All of my students live in a remote country. All of my students get daily Bible instruction and have heard the Gospel. Almost all of my students are the children of missionaries, and all of them could name dozens of historical or contemporary missionaries.
And yet, we just finished our first ever Missions Week. It might just be my favorite new thing at NCA. Our staff has been planning it for months, and we have a vision to encourage a lifelong passion for the multitude of ways that God is working across the world. Missions Week came about partly because of a recommendation by our accrediting agency to highlight other mission organizations represented by our students’ parents, partly because of an observation that our students don’t get exposure to the range of jobs available to them after graduation, and partly because of an increasing awareness among our students of world events.
This year we chose to focus on humanitarian missions. Every student heard the Biblical basis for humanitarianism and explored examples in big groups and in every class. In grades 7-12, we had chapel every day (such a sweet way to start the days!). We heard from a medical missionary with ABWE just down the road. Her clinic had 3500 visits last month; she told stories of how time with each patient includes both medical care and evangelism. They have been able to reach into many communities near town because of this care. (Her husband graduated from NCA several decades ago and all of her children have attended NCA. It was extra special to know more about this connection.) One of the men that works on center in maintenance and construction has also worked with Samaritan’s Purse in the US, Canada, and Greece. We heard stories and saw pictures that told the drama of disaster relief and refugee care. Students also spent one day of chapel surveying and reflecting on five areas of humanitarian missions (clean water, hunger, disease, refugees, and trafficking). They interacted with articles, images, verses, and one another. On the final day, we challenged the entire school body with a practical project to help humanitarian missions across the world.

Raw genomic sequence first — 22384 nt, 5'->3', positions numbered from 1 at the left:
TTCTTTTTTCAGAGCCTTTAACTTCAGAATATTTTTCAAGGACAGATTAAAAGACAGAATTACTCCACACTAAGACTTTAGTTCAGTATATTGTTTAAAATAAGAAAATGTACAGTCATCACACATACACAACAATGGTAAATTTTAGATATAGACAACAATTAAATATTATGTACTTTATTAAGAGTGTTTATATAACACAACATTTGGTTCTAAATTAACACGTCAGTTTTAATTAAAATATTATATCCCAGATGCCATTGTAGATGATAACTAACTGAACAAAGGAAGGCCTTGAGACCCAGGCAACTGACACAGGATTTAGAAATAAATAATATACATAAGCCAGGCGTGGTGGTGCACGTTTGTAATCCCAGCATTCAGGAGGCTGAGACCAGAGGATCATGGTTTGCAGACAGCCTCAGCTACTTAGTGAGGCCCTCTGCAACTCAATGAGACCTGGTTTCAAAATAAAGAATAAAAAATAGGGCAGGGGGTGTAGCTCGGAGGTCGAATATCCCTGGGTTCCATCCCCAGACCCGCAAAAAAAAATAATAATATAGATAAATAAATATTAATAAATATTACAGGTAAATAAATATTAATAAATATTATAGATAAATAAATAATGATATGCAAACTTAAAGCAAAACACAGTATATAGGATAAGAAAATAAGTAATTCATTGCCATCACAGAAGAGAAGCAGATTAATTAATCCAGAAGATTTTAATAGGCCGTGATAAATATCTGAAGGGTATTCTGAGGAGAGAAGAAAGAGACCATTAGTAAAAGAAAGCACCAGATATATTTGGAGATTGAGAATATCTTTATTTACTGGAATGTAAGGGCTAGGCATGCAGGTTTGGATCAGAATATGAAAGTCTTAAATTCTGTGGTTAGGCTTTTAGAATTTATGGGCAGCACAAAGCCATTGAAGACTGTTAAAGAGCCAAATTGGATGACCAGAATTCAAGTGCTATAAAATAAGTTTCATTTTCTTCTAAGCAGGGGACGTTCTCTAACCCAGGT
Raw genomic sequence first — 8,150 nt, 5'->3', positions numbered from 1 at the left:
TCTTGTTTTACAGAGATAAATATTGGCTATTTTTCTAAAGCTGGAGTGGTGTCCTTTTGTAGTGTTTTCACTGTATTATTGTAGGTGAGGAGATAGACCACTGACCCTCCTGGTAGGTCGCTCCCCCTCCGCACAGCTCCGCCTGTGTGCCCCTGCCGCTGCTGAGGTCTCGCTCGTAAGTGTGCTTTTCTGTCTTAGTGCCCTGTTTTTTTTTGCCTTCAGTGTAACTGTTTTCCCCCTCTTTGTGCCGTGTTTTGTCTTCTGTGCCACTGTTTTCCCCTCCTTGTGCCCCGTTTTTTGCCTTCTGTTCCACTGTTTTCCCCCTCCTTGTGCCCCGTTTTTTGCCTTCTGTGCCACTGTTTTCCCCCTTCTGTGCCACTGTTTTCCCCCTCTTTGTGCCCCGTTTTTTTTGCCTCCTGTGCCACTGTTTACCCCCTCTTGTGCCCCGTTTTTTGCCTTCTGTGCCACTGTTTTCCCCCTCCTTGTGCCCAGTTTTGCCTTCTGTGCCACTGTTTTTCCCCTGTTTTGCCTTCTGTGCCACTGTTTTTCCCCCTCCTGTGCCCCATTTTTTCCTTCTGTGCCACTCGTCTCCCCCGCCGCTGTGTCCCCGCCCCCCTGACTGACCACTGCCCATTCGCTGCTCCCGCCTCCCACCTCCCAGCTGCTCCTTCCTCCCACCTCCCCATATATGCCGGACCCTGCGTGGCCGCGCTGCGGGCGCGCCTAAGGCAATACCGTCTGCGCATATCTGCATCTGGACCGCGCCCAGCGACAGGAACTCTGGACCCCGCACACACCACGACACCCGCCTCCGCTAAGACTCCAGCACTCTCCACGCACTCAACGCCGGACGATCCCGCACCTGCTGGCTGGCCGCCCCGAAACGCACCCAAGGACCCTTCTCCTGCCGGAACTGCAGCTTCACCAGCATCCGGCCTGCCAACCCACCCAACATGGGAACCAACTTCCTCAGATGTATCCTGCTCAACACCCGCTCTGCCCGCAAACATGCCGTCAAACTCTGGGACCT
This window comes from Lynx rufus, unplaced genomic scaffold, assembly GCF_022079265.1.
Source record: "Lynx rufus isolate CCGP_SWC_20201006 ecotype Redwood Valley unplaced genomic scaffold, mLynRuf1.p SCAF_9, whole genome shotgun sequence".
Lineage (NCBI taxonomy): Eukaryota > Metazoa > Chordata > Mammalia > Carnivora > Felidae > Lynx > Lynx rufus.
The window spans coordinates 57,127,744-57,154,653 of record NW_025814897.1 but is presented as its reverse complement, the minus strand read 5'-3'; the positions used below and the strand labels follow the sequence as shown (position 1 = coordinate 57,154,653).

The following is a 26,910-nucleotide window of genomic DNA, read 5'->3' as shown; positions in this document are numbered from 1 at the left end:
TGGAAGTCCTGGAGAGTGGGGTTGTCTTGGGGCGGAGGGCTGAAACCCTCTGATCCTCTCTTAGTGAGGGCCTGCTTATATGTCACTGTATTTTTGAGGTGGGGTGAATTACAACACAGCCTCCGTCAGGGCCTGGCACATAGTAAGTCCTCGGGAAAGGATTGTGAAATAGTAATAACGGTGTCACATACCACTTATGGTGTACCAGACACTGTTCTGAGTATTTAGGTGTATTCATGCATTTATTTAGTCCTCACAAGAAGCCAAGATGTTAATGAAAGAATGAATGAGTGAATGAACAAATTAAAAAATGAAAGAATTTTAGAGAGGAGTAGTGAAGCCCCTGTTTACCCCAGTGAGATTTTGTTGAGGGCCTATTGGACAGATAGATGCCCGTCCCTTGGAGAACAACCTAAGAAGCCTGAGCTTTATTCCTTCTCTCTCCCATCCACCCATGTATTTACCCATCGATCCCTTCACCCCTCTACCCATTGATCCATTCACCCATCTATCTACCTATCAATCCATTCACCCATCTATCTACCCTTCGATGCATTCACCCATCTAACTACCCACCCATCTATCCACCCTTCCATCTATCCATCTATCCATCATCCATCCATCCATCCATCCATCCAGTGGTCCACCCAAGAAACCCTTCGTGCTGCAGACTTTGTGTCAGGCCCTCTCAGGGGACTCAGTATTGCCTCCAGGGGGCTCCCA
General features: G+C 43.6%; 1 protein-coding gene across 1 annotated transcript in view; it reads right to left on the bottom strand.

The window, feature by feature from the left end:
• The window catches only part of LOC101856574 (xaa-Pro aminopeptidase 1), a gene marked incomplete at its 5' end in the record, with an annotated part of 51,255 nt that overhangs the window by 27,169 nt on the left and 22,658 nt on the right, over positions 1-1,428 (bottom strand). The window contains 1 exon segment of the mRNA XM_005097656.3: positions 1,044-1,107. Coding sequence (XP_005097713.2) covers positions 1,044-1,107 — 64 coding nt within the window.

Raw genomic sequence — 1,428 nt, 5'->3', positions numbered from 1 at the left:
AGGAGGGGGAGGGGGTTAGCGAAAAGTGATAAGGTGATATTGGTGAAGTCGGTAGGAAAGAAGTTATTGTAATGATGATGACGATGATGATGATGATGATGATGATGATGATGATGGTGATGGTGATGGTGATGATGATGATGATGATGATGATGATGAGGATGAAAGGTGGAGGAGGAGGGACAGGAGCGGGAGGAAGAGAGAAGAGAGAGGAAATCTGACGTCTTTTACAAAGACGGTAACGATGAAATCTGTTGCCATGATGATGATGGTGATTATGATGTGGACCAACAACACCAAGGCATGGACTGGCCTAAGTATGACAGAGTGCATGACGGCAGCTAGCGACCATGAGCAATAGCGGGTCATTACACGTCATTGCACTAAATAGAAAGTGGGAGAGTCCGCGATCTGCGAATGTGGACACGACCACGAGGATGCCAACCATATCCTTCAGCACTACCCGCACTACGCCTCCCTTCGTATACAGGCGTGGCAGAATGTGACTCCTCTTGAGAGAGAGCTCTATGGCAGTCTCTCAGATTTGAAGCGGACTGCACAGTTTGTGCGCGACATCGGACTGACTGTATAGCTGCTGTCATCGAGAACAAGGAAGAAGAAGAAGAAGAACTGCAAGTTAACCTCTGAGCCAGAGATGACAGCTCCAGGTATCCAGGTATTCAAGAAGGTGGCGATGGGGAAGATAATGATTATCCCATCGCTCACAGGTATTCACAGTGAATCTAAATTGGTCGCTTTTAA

By the end of the week, the weight of the world’s need was heavy. People are hurting physically, emotionally, and spiritually. At the whole-school assembly on the last day, we also sang a children’s song, “Our God is so big. Our God is mighty. There’s nothing our God cannot do.” This was not a coincidence. The needs are indeed great AND we do have a God who does the impossible. I can’t wait to see how God does the impossible through NCA students!